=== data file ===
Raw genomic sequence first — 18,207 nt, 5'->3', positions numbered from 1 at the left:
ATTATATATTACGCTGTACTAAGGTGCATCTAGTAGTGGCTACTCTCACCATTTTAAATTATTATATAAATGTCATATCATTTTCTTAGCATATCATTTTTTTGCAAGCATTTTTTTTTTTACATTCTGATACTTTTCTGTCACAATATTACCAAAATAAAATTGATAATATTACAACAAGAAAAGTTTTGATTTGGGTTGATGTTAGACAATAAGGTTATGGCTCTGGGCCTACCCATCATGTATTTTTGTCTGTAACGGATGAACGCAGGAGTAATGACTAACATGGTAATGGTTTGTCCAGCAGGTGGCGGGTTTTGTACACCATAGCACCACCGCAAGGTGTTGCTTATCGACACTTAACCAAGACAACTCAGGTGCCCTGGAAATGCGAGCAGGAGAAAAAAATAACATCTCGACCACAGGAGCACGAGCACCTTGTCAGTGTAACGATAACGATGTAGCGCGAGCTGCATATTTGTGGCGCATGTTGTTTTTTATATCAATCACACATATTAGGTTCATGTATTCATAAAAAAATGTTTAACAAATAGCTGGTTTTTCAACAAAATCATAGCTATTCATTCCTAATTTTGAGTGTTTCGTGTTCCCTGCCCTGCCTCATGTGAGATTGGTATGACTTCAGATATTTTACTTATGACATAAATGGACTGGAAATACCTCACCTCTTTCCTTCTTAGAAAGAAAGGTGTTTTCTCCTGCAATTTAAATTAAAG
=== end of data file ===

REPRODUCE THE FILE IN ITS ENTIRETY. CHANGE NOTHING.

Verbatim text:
Raw genomic sequence first — 18,207 nt, 5'->3', positions numbered from 1 at the left:
ATTATATATTACGCTGTACTAAGGTGCATCTAGTAGTGGCTACTCTCACCATTTTAAATTATTATATAAATGTCATATCATTTTCTTAGCATATCATTTTTTTGCAAGCATTTTTTTTTTTACATTCTGATACTTTTCTGTCACAATATTACCAAAATAAAATTGATAATATTACAACAAGAAAAGTTTTGATTTGGGTTGATGTTAGACAATAAGGTTATGGCTCTGGGCCTACCCATCATGTATTTTTGTCTGTAACGGATGAACGCAGGAGTAATGACTAACATGGTAATGGTTTGTCCAGCAGGTGGCGGGTTTTGTACACCATAGCACCACCGCAAGGTGTTGCTTATCGACACTTAACCAAGACAACTCAGGTGCCCTGGAAATGCGAGCAGGAGAAAAAAATAACATCTCGACCACAGGAGCACGAGCACCTTGTCAGTGTAACGATAACGATGTAGCGCGAGCTGCATATTTGTGGCGCATGTTGTTTTTTATATCAATCACACATATTAGGTTCATGTATTCATAAAAAAATGTTTAACAAATAGCTGGTTTTTCAACAAAATCATAGCTATTCATTCCTAATTTTGAGTGTTTCGTGTTCCCTGCCCTGCCTCATGTGAGATTGGTATGACTTCAGATATTTTACTTATGACATAAATGGACTGGAAATACCTCACCTCTTTCCTTCTTAGAAAGAAAGGTGTTTTCTCCTGCAATTTAAATTAAAG